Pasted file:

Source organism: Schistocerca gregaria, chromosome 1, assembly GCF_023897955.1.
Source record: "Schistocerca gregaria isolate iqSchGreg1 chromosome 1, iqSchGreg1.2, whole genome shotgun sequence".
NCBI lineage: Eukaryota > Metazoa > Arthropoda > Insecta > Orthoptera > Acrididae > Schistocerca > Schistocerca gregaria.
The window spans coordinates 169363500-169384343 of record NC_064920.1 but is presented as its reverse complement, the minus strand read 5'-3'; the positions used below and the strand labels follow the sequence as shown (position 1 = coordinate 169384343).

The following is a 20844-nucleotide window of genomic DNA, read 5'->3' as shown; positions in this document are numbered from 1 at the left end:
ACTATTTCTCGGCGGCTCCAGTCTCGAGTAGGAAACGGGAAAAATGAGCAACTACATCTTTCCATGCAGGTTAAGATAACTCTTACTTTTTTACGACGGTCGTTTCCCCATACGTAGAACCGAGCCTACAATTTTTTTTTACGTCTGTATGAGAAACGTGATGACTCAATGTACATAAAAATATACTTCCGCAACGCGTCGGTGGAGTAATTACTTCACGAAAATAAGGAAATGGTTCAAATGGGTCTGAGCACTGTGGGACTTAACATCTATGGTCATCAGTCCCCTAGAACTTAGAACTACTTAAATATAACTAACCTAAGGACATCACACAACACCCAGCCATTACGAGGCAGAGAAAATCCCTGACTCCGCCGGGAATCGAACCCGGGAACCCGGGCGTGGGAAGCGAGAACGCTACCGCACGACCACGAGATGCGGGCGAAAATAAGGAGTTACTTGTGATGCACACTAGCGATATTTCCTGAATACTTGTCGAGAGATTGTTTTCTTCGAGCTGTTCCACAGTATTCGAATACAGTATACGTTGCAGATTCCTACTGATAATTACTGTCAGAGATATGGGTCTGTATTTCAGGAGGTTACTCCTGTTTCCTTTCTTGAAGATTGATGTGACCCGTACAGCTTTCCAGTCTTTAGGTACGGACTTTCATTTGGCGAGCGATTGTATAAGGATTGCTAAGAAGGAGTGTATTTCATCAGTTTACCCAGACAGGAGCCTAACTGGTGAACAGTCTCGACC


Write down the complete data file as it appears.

Source organism: Schistocerca gregaria, chromosome 1, assembly GCF_023897955.1.
Source record: "Schistocerca gregaria isolate iqSchGreg1 chromosome 1, iqSchGreg1.2, whole genome shotgun sequence".
NCBI lineage: Eukaryota > Metazoa > Arthropoda > Insecta > Orthoptera > Acrididae > Schistocerca > Schistocerca gregaria.
The window spans coordinates 169363500-169384343 of record NC_064920.1 but is presented as its reverse complement, the minus strand read 5'-3'; the positions used below and the strand labels follow the sequence as shown (position 1 = coordinate 169384343).

The following is a 20844-nucleotide window of genomic DNA, read 5'->3' as shown; positions in this document are numbered from 1 at the left end:
ACTATTTCTCGGCGGCTCCAGTCTCGAGTAGGAAACGGGAAAAATGAGCAACTACATCTTTCCATGCAGGTTAAGATAACTCTTACTTTTTTACGACGGTCGTTTCCCCATACGTAGAACCGAGCCTACAATTTTTTTTTACGTCTGTATGAGAAACGTGATGACTCAATGTACATAAAAATATACTTCCGCAACGCGTCGGTGGAGTAATTACTTCACGAAAATAAGGAAATGGTTCAAATGGGTCTGAGCACTGTGGGACTTAACATCTATGGTCATCAGTCCCCTAGAACTTAGAACTACTTAAATATAACTAACCTAAGGACATCACACAACACCCAGCCATTACGAGGCAGAGAAAATCCCTGACTCCGCCGGGAATCGAACCCGGGAACCCGGGCGTGGGAAGCGAGAACGCTACCGCACGACCACGAGATGCGGGCGAAAATAAGGAGTTACTTGTGATGCACACTAGCGATATTTCCTGAATACTTGTCGAGAGATTGTTTTCTTCGAGCTGTTCCACAGTATTCGAATACAGTATACGTTGCAGATTCCTACTGATAATTACTGTCAGAGATATGGGTCTGTATTTCAGGAGGTTACTCCTGTTTCCTTTCTTGAAGATTGATGTGACCCGTACAGCTTTCCAGTCTTTAGGTACGGACTTTCATTTGGCGAGCGATTGTATAAGGATTGCTAAGAAGGAGTGTATTTCATCAGTTTACCCAGACAGGAGCCTAACTGGTGAACAGTCTCGACC